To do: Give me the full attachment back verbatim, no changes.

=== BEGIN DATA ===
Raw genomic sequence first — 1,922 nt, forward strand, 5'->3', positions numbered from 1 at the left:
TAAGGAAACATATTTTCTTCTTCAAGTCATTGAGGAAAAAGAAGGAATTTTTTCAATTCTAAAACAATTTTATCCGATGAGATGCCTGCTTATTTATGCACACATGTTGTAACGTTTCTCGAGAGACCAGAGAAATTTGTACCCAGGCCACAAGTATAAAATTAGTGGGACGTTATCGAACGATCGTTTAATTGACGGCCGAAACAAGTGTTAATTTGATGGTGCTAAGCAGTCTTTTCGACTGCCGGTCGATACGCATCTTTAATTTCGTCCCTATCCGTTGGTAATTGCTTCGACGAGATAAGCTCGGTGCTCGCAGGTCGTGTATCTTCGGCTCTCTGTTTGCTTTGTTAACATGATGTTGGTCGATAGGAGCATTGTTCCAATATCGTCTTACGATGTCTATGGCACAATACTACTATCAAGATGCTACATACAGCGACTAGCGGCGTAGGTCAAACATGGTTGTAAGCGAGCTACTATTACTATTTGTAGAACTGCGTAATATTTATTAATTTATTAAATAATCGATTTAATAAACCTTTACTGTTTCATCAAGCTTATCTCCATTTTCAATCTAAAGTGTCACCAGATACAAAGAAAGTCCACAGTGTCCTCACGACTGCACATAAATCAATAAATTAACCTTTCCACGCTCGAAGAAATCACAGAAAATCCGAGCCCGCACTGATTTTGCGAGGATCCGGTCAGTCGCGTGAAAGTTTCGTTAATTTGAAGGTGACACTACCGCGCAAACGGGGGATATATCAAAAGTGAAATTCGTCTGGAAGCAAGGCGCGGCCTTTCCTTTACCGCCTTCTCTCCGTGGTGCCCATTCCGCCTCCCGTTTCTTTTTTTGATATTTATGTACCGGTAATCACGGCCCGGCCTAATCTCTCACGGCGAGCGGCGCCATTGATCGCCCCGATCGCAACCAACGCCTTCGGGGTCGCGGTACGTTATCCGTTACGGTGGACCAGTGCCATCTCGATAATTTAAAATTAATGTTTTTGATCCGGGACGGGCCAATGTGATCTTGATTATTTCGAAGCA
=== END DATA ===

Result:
Raw genomic sequence first — 1,922 nt, forward strand, 5'->3', positions numbered from 1 at the left:
TAAGGAAACATATTTTCTTCTTCAAGTCATTGAGGAAAAAGAAGGAATTTTTTCAATTCTAAAACAATTTTATCCGATGAGATGCCTGCTTATTTATGCACACATGTTGTAACGTTTCTCGAGAGACCAGAGAAATTTGTACCCAGGCCACAAGTATAAAATTAGTGGGACGTTATCGAACGATCGTTTAATTGACGGCCGAAACAAGTGTTAATTTGATGGTGCTAAGCAGTCTTTTCGACTGCCGGTCGATACGCATCTTTAATTTCGTCCCTATCCGTTGGTAATTGCTTCGACGAGATAAGCTCGGTGCTCGCAGGTCGTGTATCTTCGGCTCTCTGTTTGCTTTGTTAACATGATGTTGGTCGATAGGAGCATTGTTCCAATATCGTCTTACGATGTCTATGGCACAATACTACTATCAAGATGCTACATACAGCGACTAGCGGCGTAGGTCAAACATGGTTGTAAGCGAGCTACTATTACTATTTGTAGAACTGCGTAATATTTATTAATTTATTAAATAATCGATTTAATAAACCTTTACTGTTTCATCAAGCTTATCTCCATTTTCAATCTAAAGTGTCACCAGATACAAAGAAAGTCCACAGTGTCCTCACGACTGCACATAAATCAATAAATTAACCTTTCCACGCTCGAAGAAATCACAGAAAATCCGAGCCCGCACTGATTTTGCGAGGATCCGGTCAGTCGCGTGAAAGTTTCGTTAATTTGAAGGTGACACTACCGCGCAAACGGGGGATATATCAAAAGTGAAATTCGTCTGGAAGCAAGGCGCGGCCTTTCCTTTACCGCCTTCTCTCCGTGGTGCCCATTCCGCCTCCCGTTTCTTTTTTTGATATTTATGTACCGGTAATCACGGCCCGGCCTAATCTCTCACGGCGAGCGGCGCCATTGATCGCCCCGATCGCAACCAACGCCTTCGGGGTCGCGGTACGTTATCCGTTACGGTGGACCAGTGCCATCTCGATAATTTAAAATTAATGTTTTTGATCCGGGACGGGCCAATGTGATCTTGATTATTTCGAAGCA